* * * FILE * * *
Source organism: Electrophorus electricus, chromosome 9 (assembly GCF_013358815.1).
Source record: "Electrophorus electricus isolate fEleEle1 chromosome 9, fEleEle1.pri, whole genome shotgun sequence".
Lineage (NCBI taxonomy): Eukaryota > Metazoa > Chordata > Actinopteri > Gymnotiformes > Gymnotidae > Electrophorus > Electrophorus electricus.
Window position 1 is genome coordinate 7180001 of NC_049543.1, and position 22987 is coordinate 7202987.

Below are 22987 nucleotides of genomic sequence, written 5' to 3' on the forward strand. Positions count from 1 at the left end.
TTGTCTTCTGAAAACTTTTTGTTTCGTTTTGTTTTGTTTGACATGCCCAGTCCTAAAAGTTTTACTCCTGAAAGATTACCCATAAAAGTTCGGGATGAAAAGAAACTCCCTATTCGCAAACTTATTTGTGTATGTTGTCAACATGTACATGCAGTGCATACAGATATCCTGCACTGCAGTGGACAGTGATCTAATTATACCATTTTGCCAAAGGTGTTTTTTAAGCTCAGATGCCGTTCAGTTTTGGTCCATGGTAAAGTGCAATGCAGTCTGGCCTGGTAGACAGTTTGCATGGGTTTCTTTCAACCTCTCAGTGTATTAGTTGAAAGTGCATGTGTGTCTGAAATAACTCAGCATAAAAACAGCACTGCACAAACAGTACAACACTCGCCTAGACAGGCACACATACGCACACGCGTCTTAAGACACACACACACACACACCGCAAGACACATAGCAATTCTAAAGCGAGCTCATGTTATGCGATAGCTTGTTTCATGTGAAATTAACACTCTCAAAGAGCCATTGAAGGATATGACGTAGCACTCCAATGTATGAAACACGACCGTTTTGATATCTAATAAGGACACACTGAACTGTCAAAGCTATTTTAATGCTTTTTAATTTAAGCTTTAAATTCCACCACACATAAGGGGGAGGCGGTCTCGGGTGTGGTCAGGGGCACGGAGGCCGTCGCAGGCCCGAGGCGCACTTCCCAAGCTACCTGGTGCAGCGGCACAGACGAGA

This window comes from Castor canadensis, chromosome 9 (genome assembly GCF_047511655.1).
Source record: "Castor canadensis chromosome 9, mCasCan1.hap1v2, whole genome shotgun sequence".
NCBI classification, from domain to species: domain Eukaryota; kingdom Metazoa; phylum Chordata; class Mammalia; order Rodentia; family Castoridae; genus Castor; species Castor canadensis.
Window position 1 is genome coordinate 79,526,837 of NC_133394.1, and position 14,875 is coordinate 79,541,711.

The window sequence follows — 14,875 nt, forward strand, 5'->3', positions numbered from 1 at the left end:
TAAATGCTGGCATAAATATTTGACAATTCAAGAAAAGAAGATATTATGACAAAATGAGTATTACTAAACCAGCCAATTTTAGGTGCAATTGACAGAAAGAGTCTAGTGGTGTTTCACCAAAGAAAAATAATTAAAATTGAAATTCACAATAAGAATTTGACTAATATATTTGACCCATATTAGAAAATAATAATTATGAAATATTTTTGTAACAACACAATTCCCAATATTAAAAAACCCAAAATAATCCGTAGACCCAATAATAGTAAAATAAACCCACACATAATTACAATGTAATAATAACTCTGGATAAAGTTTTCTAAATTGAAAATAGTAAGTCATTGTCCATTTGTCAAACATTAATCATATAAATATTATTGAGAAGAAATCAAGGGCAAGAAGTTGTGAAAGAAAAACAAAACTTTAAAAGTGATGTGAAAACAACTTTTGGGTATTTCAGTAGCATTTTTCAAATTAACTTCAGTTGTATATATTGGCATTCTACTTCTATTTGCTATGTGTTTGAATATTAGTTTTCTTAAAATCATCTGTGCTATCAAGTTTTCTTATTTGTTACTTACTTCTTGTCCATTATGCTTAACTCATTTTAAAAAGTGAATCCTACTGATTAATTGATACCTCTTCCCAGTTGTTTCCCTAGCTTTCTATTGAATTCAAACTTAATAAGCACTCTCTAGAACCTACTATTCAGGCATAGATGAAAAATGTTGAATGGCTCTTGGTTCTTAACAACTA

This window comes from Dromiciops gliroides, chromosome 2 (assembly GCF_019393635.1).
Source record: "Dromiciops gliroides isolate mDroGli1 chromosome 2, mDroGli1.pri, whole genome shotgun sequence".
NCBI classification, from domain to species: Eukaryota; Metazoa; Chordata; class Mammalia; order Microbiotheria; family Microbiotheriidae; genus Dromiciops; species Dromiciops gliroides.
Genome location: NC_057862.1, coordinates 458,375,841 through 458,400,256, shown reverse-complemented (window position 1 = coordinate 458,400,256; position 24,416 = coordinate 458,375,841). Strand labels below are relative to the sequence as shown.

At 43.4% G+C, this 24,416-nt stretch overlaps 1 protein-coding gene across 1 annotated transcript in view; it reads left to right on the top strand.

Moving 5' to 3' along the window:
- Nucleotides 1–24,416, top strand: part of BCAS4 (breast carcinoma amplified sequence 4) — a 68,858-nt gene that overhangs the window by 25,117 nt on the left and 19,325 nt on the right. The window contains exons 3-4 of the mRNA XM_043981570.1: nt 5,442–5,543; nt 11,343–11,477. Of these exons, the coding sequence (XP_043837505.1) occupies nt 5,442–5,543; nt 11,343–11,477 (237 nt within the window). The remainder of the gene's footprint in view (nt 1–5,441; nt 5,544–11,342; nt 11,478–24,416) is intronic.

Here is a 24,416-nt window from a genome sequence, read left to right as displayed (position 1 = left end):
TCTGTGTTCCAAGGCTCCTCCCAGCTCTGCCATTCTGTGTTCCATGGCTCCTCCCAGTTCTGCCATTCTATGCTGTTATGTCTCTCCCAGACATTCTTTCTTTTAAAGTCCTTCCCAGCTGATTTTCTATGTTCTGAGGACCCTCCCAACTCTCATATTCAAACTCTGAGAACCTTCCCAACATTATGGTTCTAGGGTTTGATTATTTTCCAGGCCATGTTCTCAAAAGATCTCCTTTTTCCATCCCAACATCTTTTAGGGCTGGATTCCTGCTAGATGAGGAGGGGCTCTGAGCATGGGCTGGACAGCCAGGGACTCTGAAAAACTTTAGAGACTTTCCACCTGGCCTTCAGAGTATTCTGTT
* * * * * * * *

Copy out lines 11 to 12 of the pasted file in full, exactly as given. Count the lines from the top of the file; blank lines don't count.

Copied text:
The window sequence follows — 14,875 nt, forward strand, 5'->3', positions numbered from 1 at the left end:
TAAATGCTGGCATAAATATTTGACAATTCAAGAAAAGAAGATATTATGACAAAATGAGTATTACTAAACCAGCCAATTTTAGGTGCAATTGACAGAAAGAGTCTAGTGGTGTTTCACCAAAGAAAAATAATTAAAATTGAAATTCACAATAAGAATTTGACTAATATATTTGACCCATATTAGAAAATAATAATTATGAAATATTTTTGTAACAACACAATTCCCAATATTAAAAAACCCAAAATAATCCGTAGACCCAATAATAGTAAAATAAACCCACACATAATTACAATGTAATAATAACTCTGGATAAAGTTTTCTAAATTGAAAATAGTAAGTCATTGTCCATTTGTCAAACATTAATCATATAAATATTATTGAGAAGAAATCAAGGGCAAGAAGTTGTGAAAGAAAAACAAAACTTTAAAAGTGATGTGAAAACAACTTTTGGGTATTTCAGTAGCATTTTTCAAATTAACTTCAGTTGTATATATTGGCATTCTACTTCTATTTGCTATGTGTTTGAATATTAGTTTTCTTAAAATCATCTGTGCTATCAAGTTTTCTTATTTGTTACTTACTTCTTGTCCATTATGCTTAACTCATTTTAAAAAGTGAATCCTACTGATTAATTGATACCTCTTCCCAGTTGTTTCCCTAGCTTTCTATTGAATTCAAACTTAATAAGCACTCTCTAGAACCTACTATTCAGGCATAGATGAAAAATGTTGAATGGCTCTTGGTTCTTAACAACTA